President Muhammadu Buhari’s well-known no-nonsense stance on corruption and the appointment of Mr. Ibrahim Mustafa Magu as the new Chairman of the Economic and Financial Crimes Commission (EFCC) has signaled the start of the much-expected change in the Commission as well as a new beginning in the war against corruption in Nigeria.
Some observers are of the view that Mr. Magu is very lucky, because President Buhari will always be there for him, but for Magu to truly portray the EFCC in a new light; he must do some ‘big thinking’.
The ‘new’ EFCC should explore the multilateral technical co-operation on corruption to develop mechanism that will help Nigeria have a system that discourages outright stealing of public fund, and develop an anti-corruption war that relies on forensic evidence, well-trained personnel and free of unnecessary controversies. The EFCC should effectively utilize the provisions in the National Assembly Act 2004, establishing the EFCC. For instance, Part III, section 12, subsection 1(c) and subsection (2), which provides for establishment of Research Unit; and any committee to assist the commission, are good avenues for the commission to explore in order to bring the commission at par with Nigerians’ expectations and global best practices.
Mr. Magu should take the EFCC to a new level- EFCC as an institution responsible for fighting the war against corruption should remodel its strategies for prosecuting accused persons. Situations such as slamming 120 count charges on a person accused of being corrupt while in public office, without being able to establish any of these, should be replaced with a fact-based process of prosecution, where the Commission gets its solid facts before charging accused to court.
The Commission should be driven by a new approach that is multifaceted, multidisciplinary and knowledge-driven; an approach that would assist all institutions of government in re-establishing norms and standards of governance, assist the public, NGOs and even the legislature in monitoring of compliance with the standards. The core of the ‘new’ EFCC should be centered on restoring social order especially to governance; and promoting advocacy and capacity building among genuine whistleblowers.
In short, Nigeria’s anti-corruption war should not only be limited to celebrated arrests, arraignment of the accused in courts of law. The EFCC should serve as the change agent in establishing systematic and systemic approaches that will educate the public on the ills of corruption and beauty of doing thing as they ought to be done.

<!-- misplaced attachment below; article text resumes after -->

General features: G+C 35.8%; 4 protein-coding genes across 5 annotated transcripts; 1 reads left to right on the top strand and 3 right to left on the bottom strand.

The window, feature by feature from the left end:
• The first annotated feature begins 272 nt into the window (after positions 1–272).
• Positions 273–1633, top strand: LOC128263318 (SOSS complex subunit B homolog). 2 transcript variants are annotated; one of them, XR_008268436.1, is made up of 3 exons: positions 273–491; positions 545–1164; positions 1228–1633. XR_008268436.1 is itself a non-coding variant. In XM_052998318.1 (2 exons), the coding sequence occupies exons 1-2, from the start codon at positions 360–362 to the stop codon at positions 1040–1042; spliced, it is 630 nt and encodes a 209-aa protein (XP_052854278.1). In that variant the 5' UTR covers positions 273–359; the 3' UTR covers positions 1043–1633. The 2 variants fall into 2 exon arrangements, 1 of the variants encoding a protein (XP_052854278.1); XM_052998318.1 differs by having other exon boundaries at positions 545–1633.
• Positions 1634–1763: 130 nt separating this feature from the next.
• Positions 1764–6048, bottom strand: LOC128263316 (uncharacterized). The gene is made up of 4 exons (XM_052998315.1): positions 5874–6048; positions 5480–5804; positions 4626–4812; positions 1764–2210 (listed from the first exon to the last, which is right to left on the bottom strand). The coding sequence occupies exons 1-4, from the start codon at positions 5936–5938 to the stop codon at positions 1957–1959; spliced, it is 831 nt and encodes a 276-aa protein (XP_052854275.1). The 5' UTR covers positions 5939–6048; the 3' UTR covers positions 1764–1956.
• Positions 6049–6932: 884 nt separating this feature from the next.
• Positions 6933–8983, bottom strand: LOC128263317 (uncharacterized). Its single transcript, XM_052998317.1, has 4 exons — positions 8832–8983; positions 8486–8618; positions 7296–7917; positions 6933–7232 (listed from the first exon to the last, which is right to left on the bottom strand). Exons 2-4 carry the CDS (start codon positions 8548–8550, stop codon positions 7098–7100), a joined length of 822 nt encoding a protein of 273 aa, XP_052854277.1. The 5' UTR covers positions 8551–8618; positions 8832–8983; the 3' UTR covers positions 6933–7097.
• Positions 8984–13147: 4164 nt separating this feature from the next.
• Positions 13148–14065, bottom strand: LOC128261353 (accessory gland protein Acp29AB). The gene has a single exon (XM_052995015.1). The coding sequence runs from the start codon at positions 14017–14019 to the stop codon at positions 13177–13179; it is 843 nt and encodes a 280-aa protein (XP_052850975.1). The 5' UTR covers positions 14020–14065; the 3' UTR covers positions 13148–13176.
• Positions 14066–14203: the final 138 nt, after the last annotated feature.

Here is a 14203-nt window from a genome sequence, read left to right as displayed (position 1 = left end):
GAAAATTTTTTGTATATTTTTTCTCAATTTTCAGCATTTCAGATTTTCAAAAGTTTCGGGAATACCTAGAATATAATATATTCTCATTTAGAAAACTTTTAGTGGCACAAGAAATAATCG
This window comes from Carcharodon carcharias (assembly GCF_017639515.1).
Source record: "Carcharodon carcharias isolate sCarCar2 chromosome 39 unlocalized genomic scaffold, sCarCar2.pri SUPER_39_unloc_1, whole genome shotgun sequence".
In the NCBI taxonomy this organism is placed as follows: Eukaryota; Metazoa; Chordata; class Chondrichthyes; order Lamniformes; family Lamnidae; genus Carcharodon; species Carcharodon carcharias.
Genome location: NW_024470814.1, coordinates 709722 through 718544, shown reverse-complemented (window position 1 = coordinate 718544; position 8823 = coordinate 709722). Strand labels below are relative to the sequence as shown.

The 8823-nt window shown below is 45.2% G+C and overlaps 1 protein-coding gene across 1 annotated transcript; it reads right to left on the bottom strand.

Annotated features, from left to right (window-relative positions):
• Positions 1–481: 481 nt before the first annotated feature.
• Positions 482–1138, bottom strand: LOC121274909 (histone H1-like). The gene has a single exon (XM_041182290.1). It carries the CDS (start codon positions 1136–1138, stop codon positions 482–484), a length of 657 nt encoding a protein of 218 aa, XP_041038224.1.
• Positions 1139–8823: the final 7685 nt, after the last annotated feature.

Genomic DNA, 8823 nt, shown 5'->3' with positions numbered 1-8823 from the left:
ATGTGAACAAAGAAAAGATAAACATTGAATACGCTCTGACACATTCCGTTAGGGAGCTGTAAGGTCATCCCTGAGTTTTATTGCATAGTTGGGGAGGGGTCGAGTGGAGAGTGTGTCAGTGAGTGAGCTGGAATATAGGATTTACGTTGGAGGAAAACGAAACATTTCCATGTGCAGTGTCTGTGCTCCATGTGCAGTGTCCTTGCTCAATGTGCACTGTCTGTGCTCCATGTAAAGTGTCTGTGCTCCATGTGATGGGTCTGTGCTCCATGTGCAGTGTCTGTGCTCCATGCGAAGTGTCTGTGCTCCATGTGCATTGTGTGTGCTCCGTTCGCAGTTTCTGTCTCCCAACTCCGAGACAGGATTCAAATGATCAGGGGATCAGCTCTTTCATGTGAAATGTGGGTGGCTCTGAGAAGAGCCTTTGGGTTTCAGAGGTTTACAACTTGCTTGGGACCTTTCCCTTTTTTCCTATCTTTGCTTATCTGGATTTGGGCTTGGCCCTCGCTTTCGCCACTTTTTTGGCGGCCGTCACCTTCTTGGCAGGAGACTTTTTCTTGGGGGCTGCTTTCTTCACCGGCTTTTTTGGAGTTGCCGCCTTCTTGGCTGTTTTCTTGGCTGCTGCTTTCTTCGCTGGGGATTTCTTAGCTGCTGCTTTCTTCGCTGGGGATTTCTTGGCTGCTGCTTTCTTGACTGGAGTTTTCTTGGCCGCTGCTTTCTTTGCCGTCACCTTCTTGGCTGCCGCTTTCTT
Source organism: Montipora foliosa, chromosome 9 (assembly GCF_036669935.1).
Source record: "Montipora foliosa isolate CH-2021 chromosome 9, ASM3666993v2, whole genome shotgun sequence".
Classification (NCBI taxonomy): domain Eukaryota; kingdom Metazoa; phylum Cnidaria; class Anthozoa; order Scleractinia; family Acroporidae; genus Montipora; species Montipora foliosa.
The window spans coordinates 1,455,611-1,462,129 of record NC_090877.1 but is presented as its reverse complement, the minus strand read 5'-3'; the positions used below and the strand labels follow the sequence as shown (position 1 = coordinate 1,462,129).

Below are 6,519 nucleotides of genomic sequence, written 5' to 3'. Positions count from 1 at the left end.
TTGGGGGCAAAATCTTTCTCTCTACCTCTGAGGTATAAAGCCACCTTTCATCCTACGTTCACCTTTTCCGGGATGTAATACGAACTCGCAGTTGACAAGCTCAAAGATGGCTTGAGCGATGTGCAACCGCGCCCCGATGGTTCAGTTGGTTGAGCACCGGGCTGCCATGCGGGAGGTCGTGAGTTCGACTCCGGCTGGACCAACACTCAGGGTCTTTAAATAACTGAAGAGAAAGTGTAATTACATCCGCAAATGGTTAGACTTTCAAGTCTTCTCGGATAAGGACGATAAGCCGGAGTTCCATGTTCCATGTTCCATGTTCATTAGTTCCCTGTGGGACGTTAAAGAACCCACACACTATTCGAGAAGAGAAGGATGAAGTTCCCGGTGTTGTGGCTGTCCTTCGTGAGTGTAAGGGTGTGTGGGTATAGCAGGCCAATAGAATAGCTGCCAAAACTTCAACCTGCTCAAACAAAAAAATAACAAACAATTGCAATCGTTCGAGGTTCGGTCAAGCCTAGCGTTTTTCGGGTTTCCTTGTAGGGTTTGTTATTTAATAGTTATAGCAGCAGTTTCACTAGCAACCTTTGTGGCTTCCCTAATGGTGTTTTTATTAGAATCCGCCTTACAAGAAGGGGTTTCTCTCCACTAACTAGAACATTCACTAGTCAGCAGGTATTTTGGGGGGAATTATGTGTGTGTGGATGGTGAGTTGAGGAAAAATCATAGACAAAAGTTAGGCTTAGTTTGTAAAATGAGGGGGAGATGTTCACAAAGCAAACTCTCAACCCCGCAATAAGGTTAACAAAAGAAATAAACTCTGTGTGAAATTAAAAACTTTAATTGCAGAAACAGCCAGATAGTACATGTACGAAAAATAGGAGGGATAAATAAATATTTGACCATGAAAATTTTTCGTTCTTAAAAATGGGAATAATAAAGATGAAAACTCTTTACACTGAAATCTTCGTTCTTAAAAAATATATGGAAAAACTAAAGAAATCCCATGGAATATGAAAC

Mr. Magu should also know that public trust is the key in his new job. Anti-corruption czars rarely talk in public, but when they do, they carefully choose their words. Anti-corruption czars do not wine and dine with corrupt politicians, attend their lavish wedding ceremonies, be present at their extravagant traditional title investiture or personal project fund raising ceremony, then expect complete public trust. When one accepts to be the head of an institution like the EFCC, he or she has chosen to be a ‘saint’, and must labour to appear as one, though, as human, we have our weaknesses, but the point is, anti-corruption czars can’t preach fasting in the morning and practice gluttony in the night.
Corruption is one of the most widespread social evils in Nigeria; it is seen as a main threat in the public and private sphere. Corruption undermines fragile democratic systems by fuelling popular disillusionment with politics and politicians; it also undermines trust and confidence, which are necessary for upholding and development of sustainable economic and social order. Corruption is not only peculiar to Nigeria, it is a global phenomenon. However, anti-corruption war in Nigeria is like a gun-war being fought with bows and arrows, it is a war that can turn its fighters into victims and those being fought into heroes, it is a war that both sides manipulate to gain personal and political points, it is a ‘world’ of controversies, politics, extensive debates and high public expectations. Nigerians have no second thought on President Muhammadu Buhari’s ability to fight corruption; this is the best stimulant Mr. Ibrahim Magu needs.
Zayyad I. Muhammad writes from Jimeta, Adamawa State